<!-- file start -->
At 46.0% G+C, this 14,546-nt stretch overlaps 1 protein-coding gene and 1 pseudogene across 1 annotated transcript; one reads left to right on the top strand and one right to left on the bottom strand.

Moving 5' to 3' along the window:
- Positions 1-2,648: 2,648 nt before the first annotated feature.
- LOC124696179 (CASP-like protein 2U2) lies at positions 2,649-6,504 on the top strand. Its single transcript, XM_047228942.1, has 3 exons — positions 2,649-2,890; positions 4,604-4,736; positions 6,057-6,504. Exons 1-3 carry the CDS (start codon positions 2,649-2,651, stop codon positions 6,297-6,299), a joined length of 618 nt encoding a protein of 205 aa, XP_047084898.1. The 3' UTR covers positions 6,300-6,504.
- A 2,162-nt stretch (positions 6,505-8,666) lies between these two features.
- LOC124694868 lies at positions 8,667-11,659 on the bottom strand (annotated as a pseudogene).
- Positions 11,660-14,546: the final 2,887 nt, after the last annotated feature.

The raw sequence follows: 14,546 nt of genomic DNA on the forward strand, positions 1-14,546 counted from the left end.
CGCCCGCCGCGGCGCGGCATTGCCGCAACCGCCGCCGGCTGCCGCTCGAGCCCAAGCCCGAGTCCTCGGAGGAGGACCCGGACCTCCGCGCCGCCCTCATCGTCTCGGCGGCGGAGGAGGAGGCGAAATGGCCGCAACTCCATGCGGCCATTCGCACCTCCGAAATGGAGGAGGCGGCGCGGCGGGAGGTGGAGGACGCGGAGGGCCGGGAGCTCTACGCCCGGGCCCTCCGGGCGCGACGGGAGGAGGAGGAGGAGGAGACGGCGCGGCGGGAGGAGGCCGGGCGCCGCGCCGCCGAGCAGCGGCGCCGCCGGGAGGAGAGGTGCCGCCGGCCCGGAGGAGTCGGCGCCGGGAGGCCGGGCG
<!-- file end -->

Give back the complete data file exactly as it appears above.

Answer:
At 46.0% G+C, this 14,546-nt stretch overlaps 1 protein-coding gene and 1 pseudogene across 1 annotated transcript; one reads left to right on the top strand and one right to left on the bottom strand.

Moving 5' to 3' along the window:
- Positions 1-2,648: 2,648 nt before the first annotated feature.
- LOC124696179 (CASP-like protein 2U2) lies at positions 2,649-6,504 on the top strand. Its single transcript, XM_047228942.1, has 3 exons — positions 2,649-2,890; positions 4,604-4,736; positions 6,057-6,504. Exons 1-3 carry the CDS (start codon positions 2,649-2,651, stop codon positions 6,297-6,299), a joined length of 618 nt encoding a protein of 205 aa, XP_047084898.1. The 3' UTR covers positions 6,300-6,504.
- A 2,162-nt stretch (positions 6,505-8,666) lies between these two features.
- LOC124694868 lies at positions 8,667-11,659 on the bottom strand (annotated as a pseudogene).
- Positions 11,660-14,546: the final 2,887 nt, after the last annotated feature.

The raw sequence follows: 14,546 nt of genomic DNA on the forward strand, positions 1-14,546 counted from the left end.
CGCCCGCCGCGGCGCGGCATTGCCGCAACCGCCGCCGGCTGCCGCTCGAGCCCAAGCCCGAGTCCTCGGAGGAGGACCCGGACCTCCGCGCCGCCCTCATCGTCTCGGCGGCGGAGGAGGAGGCGAAATGGCCGCAACTCCATGCGGCCATTCGCACCTCCGAAATGGAGGAGGCGGCGCGGCGGGAGGTGGAGGACGCGGAGGGCCGGGAGCTCTACGCCCGGGCCCTCCGGGCGCGACGGGAGGAGGAGGAGGAGGAGACGGCGCGGCGGGAGGAGGCCGGGCGCCGCGCCGCCGAGCAGCGGCGCCGCCGGGAGGAGAGGTGCCGCCGGCCCGGAGGAGTCGGCGCCGGGAGGCCGGGCG